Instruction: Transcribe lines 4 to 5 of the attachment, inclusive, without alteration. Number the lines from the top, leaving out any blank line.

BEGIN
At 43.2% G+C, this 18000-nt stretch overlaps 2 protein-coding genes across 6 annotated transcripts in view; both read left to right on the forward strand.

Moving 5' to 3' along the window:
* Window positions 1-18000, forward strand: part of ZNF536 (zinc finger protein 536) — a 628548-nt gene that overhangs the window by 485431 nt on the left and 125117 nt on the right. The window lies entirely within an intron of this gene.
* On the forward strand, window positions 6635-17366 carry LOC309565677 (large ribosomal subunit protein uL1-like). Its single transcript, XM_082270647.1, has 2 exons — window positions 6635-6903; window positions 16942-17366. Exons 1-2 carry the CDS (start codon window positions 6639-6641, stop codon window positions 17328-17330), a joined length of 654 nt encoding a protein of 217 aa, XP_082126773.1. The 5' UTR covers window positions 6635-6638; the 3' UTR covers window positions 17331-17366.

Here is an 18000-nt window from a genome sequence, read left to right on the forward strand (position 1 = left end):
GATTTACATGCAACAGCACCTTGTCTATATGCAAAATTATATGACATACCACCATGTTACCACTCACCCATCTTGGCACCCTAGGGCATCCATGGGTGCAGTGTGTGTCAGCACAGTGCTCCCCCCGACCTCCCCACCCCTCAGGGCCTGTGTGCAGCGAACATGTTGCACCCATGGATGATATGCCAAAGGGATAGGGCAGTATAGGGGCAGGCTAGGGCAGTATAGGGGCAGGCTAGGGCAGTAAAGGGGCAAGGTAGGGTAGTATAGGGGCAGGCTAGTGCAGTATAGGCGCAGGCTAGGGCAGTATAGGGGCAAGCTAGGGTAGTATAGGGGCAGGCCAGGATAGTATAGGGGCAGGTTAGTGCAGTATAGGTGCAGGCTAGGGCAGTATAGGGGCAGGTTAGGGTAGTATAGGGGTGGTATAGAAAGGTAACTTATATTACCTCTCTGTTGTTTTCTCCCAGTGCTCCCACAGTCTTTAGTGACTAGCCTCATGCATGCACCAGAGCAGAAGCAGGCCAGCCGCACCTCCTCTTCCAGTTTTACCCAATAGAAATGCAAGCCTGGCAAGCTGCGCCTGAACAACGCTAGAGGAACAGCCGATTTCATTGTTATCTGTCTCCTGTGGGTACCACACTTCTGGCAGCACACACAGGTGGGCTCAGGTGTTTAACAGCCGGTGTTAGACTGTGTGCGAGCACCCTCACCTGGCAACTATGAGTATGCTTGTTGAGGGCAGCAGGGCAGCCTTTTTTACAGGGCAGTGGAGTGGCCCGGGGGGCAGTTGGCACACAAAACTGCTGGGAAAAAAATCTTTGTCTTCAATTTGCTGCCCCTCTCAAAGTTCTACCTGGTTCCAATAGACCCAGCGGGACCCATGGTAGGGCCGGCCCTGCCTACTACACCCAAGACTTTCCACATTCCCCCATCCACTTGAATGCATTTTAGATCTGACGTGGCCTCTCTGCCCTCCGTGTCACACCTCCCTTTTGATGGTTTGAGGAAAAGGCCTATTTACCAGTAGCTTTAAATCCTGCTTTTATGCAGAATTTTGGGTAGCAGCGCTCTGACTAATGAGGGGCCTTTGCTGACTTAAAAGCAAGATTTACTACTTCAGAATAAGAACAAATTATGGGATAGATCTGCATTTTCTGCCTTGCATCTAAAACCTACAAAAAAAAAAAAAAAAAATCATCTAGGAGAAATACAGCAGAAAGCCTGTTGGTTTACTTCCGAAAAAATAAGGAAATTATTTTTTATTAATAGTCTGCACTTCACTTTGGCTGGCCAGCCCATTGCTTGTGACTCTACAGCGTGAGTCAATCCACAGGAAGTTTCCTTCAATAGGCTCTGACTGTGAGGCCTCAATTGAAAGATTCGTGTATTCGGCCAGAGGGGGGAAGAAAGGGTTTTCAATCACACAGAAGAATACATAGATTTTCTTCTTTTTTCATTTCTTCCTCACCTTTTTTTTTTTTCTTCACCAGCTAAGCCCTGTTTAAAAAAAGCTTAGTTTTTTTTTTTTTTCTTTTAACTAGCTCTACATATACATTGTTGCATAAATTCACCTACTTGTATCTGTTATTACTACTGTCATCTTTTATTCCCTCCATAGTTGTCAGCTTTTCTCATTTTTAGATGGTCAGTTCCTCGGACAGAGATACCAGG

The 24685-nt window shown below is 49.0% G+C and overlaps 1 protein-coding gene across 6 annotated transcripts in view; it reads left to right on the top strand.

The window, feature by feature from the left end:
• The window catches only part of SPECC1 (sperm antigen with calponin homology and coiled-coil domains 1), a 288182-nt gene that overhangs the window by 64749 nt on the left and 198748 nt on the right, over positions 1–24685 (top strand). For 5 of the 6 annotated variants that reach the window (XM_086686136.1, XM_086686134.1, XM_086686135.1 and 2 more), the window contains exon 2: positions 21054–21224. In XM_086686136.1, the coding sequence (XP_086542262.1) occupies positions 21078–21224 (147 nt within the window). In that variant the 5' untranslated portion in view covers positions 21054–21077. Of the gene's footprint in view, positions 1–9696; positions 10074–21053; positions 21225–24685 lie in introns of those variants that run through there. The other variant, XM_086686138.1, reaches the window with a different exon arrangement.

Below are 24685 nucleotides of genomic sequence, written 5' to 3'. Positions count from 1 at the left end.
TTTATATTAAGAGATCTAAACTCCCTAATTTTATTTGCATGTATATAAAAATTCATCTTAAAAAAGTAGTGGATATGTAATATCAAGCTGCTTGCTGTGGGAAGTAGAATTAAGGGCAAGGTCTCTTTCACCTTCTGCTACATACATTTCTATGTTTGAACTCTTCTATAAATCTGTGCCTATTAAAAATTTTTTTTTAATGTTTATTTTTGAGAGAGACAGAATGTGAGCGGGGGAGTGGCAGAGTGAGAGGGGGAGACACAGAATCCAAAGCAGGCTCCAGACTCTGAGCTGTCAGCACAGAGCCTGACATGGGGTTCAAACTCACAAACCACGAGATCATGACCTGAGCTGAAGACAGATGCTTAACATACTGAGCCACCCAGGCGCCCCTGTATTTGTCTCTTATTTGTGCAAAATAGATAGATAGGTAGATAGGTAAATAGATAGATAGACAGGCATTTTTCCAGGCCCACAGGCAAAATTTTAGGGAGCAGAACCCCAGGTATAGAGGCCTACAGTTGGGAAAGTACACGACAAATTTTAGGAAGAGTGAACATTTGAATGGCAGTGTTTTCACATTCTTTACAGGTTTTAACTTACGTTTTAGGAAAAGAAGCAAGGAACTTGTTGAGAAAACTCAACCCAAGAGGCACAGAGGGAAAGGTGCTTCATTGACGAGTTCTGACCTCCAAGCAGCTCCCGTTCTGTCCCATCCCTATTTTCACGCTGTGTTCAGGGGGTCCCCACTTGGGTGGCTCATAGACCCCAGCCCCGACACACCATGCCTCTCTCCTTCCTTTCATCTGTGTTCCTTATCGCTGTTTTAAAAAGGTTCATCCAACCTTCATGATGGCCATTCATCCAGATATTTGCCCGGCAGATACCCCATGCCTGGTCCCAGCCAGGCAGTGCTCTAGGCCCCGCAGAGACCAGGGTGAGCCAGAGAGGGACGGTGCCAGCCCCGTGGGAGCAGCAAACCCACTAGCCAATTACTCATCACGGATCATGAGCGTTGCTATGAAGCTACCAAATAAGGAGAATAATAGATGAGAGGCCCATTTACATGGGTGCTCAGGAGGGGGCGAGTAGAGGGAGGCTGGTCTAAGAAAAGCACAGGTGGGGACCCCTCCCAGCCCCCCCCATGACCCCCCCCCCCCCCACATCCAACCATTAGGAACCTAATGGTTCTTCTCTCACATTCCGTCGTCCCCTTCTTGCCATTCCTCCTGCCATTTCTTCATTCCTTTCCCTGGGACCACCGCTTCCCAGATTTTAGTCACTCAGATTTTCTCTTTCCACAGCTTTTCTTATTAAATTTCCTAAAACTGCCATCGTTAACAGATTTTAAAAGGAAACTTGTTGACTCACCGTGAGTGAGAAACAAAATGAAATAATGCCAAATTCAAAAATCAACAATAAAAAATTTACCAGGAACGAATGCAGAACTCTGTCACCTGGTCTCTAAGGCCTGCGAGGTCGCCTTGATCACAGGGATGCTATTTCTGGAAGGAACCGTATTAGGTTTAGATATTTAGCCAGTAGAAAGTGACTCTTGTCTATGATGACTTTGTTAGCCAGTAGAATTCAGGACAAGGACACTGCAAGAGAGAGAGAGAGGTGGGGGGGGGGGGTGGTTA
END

* On the forward strand, window positions 6635-17366 carry LOC309565677 (large ribosomal subunit protein uL1-like). Its single transcript, XM_082270647.1, has 2 exons — window positions 6635-6903; window positions 16942-17366. Exons 1-2 carry the CDS (start codon window positions 6639-6641, stop codon window positions 17328-17330), a joined length of 654 nt encoding a protein of 217 aa, XP_082126773.1. The 5' UTR covers window positions 6635-6638; the 3' UTR covers window positions 17331-17366.

Here is an 18000-nt window from a genome sequence, read left to right on the forward strand (position 1 = left end):